Study Finds Large Variance in Hospital Pricing, Use of Market Power to Negotiate Higher-Than-Competitive Prices

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A recently study by the Center for Studying Health System Change suggests that hospitals use market clout to negotiate higher-than-competitive prices, which causes price variation that is inconsistent with what is found in other industries within competitive markets, according to an HSC news release.

The study examined eight health care markets — Cleveland, Indianapolis, Los Angeles, Miami, Milwaukee, Richmond, Va., San Francisco and rural Wisconsin — and found that average inpatient hospital payment rates of four large national insurers ranged from 147 percent of Medicare in Miami to 210 percent in San Francisco.

Although this variation across markets is significant, the study found that price variation within markets was even more dramatic. For example, the hospital with prices at the 25th percentile of Los Angeles hospitals received 84 percent of Medicare rates for inpatient care, while the hospital with prices at the 75th percentile received 184 percent of Medicare rates. The highest-priced Los Angeles hospital with substantial inpatient claims volume received 418 percent of Medicare, according to the report.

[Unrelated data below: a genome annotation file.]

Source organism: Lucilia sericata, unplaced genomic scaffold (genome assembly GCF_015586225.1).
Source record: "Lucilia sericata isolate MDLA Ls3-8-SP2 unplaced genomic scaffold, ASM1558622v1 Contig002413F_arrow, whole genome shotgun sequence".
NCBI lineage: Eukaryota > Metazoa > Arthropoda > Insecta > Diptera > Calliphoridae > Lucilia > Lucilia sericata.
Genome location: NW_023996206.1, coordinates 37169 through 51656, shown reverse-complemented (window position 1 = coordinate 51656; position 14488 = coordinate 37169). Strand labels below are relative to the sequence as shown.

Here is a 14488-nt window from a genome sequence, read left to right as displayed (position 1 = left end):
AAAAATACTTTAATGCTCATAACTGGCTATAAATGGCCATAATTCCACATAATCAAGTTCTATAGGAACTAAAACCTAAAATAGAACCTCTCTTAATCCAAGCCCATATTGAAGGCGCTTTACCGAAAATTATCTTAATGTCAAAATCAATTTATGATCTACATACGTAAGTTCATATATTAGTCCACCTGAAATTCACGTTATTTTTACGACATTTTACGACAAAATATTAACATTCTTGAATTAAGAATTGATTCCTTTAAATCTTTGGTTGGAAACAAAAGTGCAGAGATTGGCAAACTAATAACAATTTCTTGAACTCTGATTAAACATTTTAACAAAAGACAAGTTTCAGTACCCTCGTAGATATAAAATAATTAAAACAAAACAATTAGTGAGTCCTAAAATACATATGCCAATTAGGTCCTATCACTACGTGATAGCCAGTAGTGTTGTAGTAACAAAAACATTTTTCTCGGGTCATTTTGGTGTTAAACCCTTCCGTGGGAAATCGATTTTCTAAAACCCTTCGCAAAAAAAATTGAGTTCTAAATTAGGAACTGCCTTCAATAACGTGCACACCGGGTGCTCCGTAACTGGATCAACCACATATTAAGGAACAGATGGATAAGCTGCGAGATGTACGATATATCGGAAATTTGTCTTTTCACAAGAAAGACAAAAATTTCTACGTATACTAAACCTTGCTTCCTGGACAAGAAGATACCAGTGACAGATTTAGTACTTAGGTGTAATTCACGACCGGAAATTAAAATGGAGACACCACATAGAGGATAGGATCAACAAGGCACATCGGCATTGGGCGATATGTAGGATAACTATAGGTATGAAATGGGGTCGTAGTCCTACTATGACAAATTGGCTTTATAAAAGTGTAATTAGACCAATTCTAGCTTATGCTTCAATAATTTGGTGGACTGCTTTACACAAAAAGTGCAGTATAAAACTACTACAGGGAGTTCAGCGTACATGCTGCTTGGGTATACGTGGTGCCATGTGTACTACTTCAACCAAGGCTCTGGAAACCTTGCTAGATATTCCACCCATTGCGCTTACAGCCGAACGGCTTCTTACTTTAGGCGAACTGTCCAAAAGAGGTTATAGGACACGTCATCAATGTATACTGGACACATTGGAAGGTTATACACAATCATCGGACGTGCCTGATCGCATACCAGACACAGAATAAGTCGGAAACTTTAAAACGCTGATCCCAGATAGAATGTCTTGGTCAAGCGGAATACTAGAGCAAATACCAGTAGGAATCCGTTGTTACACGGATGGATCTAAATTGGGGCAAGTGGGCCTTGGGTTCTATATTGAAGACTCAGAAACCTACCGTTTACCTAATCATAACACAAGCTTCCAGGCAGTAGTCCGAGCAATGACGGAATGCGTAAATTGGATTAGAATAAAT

While not as pronounced, the study also found significant variation in physician payment rates also exist across and within markets and by specialty.

The study was commissioned by the Catalyst for Payment Reform, a non-profit group representing some of the nation's largest employers.

Read the release on hospital pricing.

Read more coverage on hospital pricing.

- Massachusetts Report Finds Hospitals' Negotiating Clout With Insurers Drives Up Costs

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Dominant Hospitals Charge 2-3 Times More, Oregon Price-Reporting Shows

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